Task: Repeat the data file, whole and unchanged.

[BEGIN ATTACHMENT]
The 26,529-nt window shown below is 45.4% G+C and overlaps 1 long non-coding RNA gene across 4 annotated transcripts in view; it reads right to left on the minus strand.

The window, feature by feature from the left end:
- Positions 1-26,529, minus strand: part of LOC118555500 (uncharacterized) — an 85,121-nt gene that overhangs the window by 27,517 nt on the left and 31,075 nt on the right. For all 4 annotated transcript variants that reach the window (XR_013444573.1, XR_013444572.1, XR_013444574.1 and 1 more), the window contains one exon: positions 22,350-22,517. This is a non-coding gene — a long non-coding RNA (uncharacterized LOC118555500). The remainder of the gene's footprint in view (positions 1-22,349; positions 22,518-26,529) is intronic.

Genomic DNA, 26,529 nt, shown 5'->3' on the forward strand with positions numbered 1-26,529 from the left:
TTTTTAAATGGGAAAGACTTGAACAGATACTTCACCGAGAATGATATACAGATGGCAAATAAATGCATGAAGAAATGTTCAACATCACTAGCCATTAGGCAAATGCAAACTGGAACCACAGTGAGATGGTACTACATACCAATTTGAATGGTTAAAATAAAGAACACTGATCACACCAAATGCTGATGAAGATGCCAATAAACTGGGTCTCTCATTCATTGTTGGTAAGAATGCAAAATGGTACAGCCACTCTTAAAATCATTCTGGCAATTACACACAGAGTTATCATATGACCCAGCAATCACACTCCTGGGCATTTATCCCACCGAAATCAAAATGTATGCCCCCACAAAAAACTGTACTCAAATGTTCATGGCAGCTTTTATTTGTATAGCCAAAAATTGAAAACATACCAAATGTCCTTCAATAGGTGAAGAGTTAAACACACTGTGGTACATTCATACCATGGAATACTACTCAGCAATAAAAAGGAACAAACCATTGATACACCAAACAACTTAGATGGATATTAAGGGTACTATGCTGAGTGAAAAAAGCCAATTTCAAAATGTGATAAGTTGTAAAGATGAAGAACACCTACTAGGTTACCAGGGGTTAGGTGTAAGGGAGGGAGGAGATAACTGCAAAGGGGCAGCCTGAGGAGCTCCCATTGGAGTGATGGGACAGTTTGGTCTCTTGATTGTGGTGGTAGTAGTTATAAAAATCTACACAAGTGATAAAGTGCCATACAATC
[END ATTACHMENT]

The 26,529-nt window shown below is 45.4% G+C and overlaps 1 long non-coding RNA gene across 4 annotated transcripts in view; it reads right to left on the minus strand.

The window, feature by feature from the left end:
- Positions 1-26,529, minus strand: part of LOC118555500 (uncharacterized) — an 85,121-nt gene that overhangs the window by 27,517 nt on the left and 31,075 nt on the right. For all 4 annotated transcript variants that reach the window (XR_013444573.1, XR_013444572.1, XR_013444574.1 and 1 more), the window contains one exon: positions 22,350-22,517. This is a non-coding gene — a long non-coding RNA (uncharacterized LOC118555500). The remainder of the gene's footprint in view (positions 1-22,349; positions 22,518-26,529) is intronic.

Genomic DNA, 26,529 nt, shown 5'->3' on the forward strand with positions numbered 1-26,529 from the left:
TTTTTAAATGGGAAAGACTTGAACAGATACTTCACCGAGAATGATATACAGATGGCAAATAAATGCATGAAGAAATGTTCAACATCACTAGCCATTAGGCAAATGCAAACTGGAACCACAGTGAGATGGTACTACATACCAATTTGAATGGTTAAAATAAAGAACACTGATCACACCAAATGCTGATGAAGATGCCAATAAACTGGGTCTCTCATTCATTGTTGGTAAGAATGCAAAATGGTACAGCCACTCTTAAAATCATTCTGGCAATTACACACAGAGTTATCATATGACCCAGCAATCACACTCCTGGGCATTTATCCCACCGAAATCAAAATGTATGCCCCCACAAAAAACTGTACTCAAATGTTCATGGCAGCTTTTATTTGTATAGCCAAAAATTGAAAACATACCAAATGTCCTTCAATAGGTGAAGAGTTAAACACACTGTGGTACATTCATACCATGGAATACTACTCAGCAATAAAAAGGAACAAACCATTGATACACCAAACAACTTAGATGGATATTAAGGGTACTATGCTGAGTGAAAAAAGCCAATTTCAAAATGTGATAAGTTGTAAAGATGAAGAACACCTACTAGGTTACCAGGGGTTAGGTGTAAGGGAGGGAGGAGATAACTGCAAAGGGGCAGCCTGAGGAGCTCCCATTGGAGTGATGGGACAGTTTGGTCTCTTGATTGTGGTGGTAGTAGTTATAAAAATCTACACAAGTGATAAAGTGCCATACAATC